“He knew all the architects in the Bay Area because of his father, so it was really nice for me, because I got to know all the professors in Architecture school. They invited him and I was his girlfriend. The chair of my department was almost like his uncle, so we used to eat there Friday night, Sunday night…it was really nice,” recalls Professor Stein with a smile. David Stein’s father was a freedom fighter against the British mandate, and her grandmother, who years later would visit her at the university, took part in the French Revolution.
After that, life just happened. She worked all over the globe, Europe, China, India, Israel, and the United States, mainly in public service designing parks, schools, housing projects, and more. She had two kids, and finally settled in California, so her children could be in a stable place during junior high.
“If you want children, then you have to manage,” said Stein, “so when the children got to junior high I said we can’t keep on, so before they got into junior high we moved back to Southern California.”
Years later, Stein was invited to Northern Carolina to start a Landscape Architecture program, both graduate and undergraduate. She stayed there with her husband for five years. Later on, she was invited to start another program in the City College of New York.
“There was one student when it started and 60 when I left,” said Stein with excitement. She explained that being a professor has a disadvantage; even though they have summer vacations and a more flexible schedule, they don’t have much time to design since you are busy teaching, writing books, and doing research.
Once, Professor Stein worked for a private client, the producer of “The Lord of the Rings.” It was the only time in all her career that she designed a garden. Even though it was a great and fun experience for her, she said since it was her first real job, the project closest to her heart was the mini parks she designed in San Francisco. Three of them are considered to be the best in the city. However, she likes all her projects, “I learned from each and every one. I really want to take something nobody has done before, do it, and then it would become a prototype. So that was very good. It matters that you push the profession further.”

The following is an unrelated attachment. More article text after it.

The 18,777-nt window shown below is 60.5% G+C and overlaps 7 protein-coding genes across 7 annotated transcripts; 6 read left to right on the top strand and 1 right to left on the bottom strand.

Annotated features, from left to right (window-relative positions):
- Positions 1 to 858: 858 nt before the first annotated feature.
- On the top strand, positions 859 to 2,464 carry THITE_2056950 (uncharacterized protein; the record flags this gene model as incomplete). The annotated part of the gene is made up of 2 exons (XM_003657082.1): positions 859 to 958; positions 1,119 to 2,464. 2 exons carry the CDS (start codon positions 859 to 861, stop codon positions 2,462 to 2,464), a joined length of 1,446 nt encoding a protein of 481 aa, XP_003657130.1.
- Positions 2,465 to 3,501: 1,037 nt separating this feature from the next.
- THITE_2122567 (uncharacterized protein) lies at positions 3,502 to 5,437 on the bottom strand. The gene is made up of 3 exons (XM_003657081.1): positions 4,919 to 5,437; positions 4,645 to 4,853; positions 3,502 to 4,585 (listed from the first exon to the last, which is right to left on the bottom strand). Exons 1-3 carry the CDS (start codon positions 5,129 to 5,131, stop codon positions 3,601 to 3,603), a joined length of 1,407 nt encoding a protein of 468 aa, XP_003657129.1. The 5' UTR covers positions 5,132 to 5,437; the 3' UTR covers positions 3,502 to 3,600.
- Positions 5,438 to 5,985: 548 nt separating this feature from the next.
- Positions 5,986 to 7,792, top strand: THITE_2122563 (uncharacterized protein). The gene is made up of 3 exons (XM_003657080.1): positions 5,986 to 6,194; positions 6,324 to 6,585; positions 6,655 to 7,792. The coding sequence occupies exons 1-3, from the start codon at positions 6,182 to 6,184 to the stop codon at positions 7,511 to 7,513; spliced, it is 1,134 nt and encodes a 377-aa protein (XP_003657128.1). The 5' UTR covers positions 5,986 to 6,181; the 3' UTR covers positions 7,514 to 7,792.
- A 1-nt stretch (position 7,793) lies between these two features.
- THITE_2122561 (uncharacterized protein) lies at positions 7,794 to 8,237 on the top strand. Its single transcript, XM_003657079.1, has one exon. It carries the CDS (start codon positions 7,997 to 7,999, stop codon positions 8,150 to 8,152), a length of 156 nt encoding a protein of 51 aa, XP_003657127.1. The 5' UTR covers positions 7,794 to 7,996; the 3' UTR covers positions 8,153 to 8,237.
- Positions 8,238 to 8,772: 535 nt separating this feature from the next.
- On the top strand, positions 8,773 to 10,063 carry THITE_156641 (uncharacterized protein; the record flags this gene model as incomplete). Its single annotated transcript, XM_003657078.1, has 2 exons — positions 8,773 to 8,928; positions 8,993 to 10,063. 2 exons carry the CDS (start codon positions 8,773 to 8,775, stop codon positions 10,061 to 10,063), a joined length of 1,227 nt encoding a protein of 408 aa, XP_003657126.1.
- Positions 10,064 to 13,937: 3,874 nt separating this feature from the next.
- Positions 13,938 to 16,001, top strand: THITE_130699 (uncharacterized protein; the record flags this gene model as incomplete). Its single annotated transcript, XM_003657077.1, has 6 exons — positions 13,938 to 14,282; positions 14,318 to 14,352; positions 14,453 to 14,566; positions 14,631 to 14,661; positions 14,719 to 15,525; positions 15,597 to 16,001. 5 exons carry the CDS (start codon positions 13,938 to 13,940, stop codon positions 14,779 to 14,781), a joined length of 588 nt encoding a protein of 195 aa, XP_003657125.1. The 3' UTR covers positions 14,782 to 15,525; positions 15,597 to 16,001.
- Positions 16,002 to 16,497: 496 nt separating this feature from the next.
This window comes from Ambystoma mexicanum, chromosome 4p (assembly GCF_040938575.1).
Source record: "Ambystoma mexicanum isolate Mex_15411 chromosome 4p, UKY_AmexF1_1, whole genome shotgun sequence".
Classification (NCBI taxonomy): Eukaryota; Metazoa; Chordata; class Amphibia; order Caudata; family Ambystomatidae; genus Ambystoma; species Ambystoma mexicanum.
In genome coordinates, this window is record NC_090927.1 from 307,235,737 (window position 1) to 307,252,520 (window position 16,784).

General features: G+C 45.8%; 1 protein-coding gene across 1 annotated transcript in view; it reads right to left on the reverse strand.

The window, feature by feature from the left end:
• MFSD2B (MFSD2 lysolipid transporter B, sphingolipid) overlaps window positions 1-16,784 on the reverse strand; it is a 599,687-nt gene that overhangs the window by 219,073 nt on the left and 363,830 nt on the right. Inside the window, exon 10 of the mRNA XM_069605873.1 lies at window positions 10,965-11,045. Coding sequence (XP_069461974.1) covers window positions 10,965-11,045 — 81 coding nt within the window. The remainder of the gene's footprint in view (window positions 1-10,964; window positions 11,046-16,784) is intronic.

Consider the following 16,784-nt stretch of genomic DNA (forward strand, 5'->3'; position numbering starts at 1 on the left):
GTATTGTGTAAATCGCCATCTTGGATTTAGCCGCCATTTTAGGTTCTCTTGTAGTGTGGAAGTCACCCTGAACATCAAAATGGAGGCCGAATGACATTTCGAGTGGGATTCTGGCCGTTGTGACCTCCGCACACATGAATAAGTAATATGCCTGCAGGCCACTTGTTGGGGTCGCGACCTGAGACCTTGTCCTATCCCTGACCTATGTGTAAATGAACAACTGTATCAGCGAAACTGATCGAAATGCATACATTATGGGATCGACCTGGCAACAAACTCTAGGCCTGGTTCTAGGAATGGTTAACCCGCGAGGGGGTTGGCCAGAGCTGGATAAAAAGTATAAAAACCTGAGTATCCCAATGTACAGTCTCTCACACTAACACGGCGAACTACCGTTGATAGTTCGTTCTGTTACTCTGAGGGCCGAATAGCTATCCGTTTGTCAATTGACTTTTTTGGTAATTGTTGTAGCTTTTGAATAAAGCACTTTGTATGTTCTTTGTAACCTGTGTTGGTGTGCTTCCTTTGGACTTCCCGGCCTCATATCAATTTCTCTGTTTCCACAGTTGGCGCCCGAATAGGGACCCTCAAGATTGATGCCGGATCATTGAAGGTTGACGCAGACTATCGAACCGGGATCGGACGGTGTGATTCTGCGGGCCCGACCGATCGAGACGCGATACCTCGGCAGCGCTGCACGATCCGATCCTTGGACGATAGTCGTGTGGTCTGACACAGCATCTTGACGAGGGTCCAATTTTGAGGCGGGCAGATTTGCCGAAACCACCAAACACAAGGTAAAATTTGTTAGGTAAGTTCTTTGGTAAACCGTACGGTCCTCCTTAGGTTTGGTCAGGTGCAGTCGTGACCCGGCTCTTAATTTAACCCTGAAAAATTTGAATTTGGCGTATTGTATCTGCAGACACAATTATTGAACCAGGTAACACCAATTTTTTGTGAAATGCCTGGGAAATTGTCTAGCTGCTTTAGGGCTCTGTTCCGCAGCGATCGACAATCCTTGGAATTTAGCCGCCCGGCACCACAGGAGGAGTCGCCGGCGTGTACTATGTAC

“We work to live, not live to work,” she said as she reflected about the choices she has made. Stein is not only an inspiring Landscape Architect, but also and admirable person. She encourages students to think about how much of their time they will put into their work, “It’s a very short life we have, and if we really work like that, ok, so you impress some people, but life is more, it’s made of flowers. Make sure you do enough, but don’t slave to it. It’s not worth it.”
As a last piece of advice from someone who seems to hold the wisdom of age, Stein offered: “Let life give you some chances. You’ll meet nice people, but if you work so hard, you don’t give life a chance. You may not have all the opportunities that you can. Don’t think it’s only work, [do] anything—movies, dancing, singing, painting, writing, sitting in a coffee shop— very important. And find a man that you don’t just love, but is your friend. Someone who really understands you. It’s hard. Life is not so simple, but look at the sunshine. We’re here, talking across ages.”
Learn more about Achva Benzinberg Stein’s work at www.achvastein.com.